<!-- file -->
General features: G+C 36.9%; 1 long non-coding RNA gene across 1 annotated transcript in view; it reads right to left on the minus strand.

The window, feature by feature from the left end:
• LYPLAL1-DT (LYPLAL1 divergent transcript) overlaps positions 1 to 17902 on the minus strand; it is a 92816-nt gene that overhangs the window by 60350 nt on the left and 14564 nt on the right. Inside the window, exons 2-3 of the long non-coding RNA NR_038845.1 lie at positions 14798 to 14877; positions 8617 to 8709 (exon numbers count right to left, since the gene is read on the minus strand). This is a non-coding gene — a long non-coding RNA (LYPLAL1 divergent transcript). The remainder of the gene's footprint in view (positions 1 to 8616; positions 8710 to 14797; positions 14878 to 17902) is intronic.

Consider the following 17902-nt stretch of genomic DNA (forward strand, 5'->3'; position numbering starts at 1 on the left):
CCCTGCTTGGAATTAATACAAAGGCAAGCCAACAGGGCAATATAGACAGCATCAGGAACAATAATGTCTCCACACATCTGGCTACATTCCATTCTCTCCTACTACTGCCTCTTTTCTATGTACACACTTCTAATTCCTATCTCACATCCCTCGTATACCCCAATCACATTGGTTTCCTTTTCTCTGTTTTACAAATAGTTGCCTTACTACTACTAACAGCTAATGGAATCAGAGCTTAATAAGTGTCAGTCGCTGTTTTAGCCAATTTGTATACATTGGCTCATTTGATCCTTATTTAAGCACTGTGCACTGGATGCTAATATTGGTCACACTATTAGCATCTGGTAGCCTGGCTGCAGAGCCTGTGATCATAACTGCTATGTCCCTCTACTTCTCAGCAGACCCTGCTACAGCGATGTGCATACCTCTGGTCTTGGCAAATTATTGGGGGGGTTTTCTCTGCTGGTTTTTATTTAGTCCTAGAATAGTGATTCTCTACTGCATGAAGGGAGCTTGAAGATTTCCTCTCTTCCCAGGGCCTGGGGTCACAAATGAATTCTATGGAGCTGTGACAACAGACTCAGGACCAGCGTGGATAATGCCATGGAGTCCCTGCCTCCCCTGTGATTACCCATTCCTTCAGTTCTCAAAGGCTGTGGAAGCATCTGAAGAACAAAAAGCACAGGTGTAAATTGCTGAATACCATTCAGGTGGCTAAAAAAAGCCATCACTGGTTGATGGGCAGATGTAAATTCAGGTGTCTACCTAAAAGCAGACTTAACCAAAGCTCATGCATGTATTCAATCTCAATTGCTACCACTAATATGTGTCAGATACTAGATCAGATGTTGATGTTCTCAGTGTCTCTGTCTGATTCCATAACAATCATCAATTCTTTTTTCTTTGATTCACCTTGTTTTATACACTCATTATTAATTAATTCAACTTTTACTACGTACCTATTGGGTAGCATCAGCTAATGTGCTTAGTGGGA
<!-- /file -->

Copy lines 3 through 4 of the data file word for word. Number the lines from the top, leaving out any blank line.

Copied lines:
• LYPLAL1-DT (LYPLAL1 divergent transcript) overlaps positions 1 to 17902 on the minus strand; it is a 92816-nt gene that overhangs the window by 60350 nt on the left and 14564 nt on the right. Inside the window, exons 2-3 of the long non-coding RNA NR_038845.1 lie at positions 14798 to 14877; positions 8617 to 8709 (exon numbers count right to left, since the gene is read on the minus strand). This is a non-coding gene — a long non-coding RNA (LYPLAL1 divergent transcript). The remainder of the gene's footprint in view (positions 1 to 8616; positions 8710 to 14797; positions 14878 to 17902) is intronic.

Consider the following 17902-nt stretch of genomic DNA (forward strand, 5'->3'; position numbering starts at 1 on the left):